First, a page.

By emitting chemical distress signals, some corn, cotton, and tobacco plants can summon tiny parasitic wasps to rescue them from hungry caterpillars like the tobacco budworm and corn earworm. Breeding crop varieties specifically for their wasp-calling traits is of keen interest to scientists seeking ways to reduce insecticide use.
But until recently, researchers believed that plants use the same SOS distress signal--no matter what the attacker. [See "Beneficials Are Money in the Bank," Agricultural Research, February 1993, pp. 20-22.] Now, a team of scientists has proven otherwise by showing that plants actually emit signals specific to the caterpillar pest attacking them.
By releasing blends of 10 to 12 different chemical compounds called volatiles, plants can quickly and accurately communicate their attacker's identity to friendly parasitic wasps--a finding that could improve their use in integrated pest management programs.
This chemical tête-à-tête "is a much more sophisticated system than we ever suspected," says University of Georgia graduate student Consuelo DeMoraes. She conducted the study under the direction of Agricultural Research Service entomologist W. Joe Lewis and his colleague, ARS chemist James H. Tumlinson. They reported the finding in the June 1998 issue of Nature.
Before their work, "it had not been shown scientifically that plants could send specific information," says Lewis. He is at ARS' Insect Biology and Population Management Research Laboratory in Tifton, Georgia.
Specificity is key to survival of both the plant and the wasps, he adds. For example, Cardiochiles nigriceps wasps can only reproduce using tobacco budworms as hosts for their brood. In fact, the finicky wasp will ignore plants signaling attack by the budworm's close relative, the corn earworm--a pest with its own natural enemies.
By releasing a large, aromatic plume into the air, plants not only help their wasp allies quickly find them, they also tell the wasp who their attacker is. This helps the wasp avoid wasting precious energy.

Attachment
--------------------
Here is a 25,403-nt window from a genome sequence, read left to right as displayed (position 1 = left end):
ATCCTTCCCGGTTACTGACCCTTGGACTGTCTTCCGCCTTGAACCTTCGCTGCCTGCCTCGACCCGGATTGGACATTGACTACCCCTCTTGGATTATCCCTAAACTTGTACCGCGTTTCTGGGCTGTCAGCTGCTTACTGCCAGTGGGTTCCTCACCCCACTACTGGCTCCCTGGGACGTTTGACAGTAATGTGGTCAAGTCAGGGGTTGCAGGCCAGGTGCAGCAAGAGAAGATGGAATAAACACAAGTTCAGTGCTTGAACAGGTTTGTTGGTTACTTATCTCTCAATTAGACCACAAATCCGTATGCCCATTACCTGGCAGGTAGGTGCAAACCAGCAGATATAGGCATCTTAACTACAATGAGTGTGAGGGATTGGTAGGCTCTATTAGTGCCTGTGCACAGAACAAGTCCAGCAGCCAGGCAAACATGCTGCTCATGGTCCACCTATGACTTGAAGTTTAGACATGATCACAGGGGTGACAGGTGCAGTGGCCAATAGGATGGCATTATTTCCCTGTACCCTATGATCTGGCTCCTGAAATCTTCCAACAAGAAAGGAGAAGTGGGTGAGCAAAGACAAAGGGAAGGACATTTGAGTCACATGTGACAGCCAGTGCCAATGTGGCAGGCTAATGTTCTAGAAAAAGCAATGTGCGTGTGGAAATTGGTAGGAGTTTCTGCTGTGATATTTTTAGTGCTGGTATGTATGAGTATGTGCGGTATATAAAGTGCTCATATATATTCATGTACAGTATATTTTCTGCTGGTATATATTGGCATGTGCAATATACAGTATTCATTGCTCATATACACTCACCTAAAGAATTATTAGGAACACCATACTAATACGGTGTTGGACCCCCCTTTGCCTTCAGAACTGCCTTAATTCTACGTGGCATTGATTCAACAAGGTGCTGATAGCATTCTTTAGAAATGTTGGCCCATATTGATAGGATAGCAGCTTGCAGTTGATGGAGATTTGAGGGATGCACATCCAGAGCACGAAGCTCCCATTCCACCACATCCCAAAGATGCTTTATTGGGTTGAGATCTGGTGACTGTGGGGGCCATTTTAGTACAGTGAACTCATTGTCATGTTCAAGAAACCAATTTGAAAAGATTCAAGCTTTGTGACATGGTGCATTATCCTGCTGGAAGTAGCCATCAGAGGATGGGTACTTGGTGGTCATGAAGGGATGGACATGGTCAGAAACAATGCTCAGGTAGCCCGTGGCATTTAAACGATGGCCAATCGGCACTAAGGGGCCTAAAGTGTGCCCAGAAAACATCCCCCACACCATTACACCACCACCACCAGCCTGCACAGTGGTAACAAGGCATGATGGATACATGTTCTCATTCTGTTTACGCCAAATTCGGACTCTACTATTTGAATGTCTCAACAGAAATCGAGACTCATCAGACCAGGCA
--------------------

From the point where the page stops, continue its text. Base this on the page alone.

"Without a specific signal from the plant, the parasitoid might otherwise spend all its time tracking false cues," says Lewis. "It's like finding a needle in a haystack. It has to find this one particular host in order to reproduce."
In field trials at Tifton, scientists observed that C. nigriceps wasps more often flew to plants signaling attack by tobacco budworms than to those pestered by corn earworms. In experiments with tobacco, tobacco budworm-infested plants accounted for 164 out of 198 total wasp visits.
In separate experiments, the scientists also monitored plants whose leaves had been chewed by the caterpillars and subsequently removed. This eliminated the possibility of the wasps' homing-in on chemical cues in the caterpillars' saliva or feces, rather than on the plants' signals. As before, C. nigriceps zeroed-in on the tobacco budworm-damaged plants. This happened 32 of 48 times.
The scientists also ran a chemical analysis of the plants' signals using a special glass sleeve and gas chromatography techniques. This showed consistent differences in concentrations of volatile compounds emanating from the plants, depending on which caterpillar pest had attacked them.
Lewis is also monitoring the effects of too much nitrogen on the signaling capacity of cotton plants.
"You can select varieties for their inherent ability to defend themselves," he says. "But you also have to know how to manage them so that trait is expressed."--By Jan Suszkiw, Agricultural Research Service Information Staff.
W. Joe Lewis is at the USDA-ARS Insect Biology and Population Management Research Laboratory, P.O. Box 748, Tifton, GA 31793; phone (912) 387-2348, fax (912) 382-9467.
"Plants Send SOS When Caterpillars Bite" was published in the October 1998 issue of Agricultural Research magazine. Click here to see this issue's table of contents.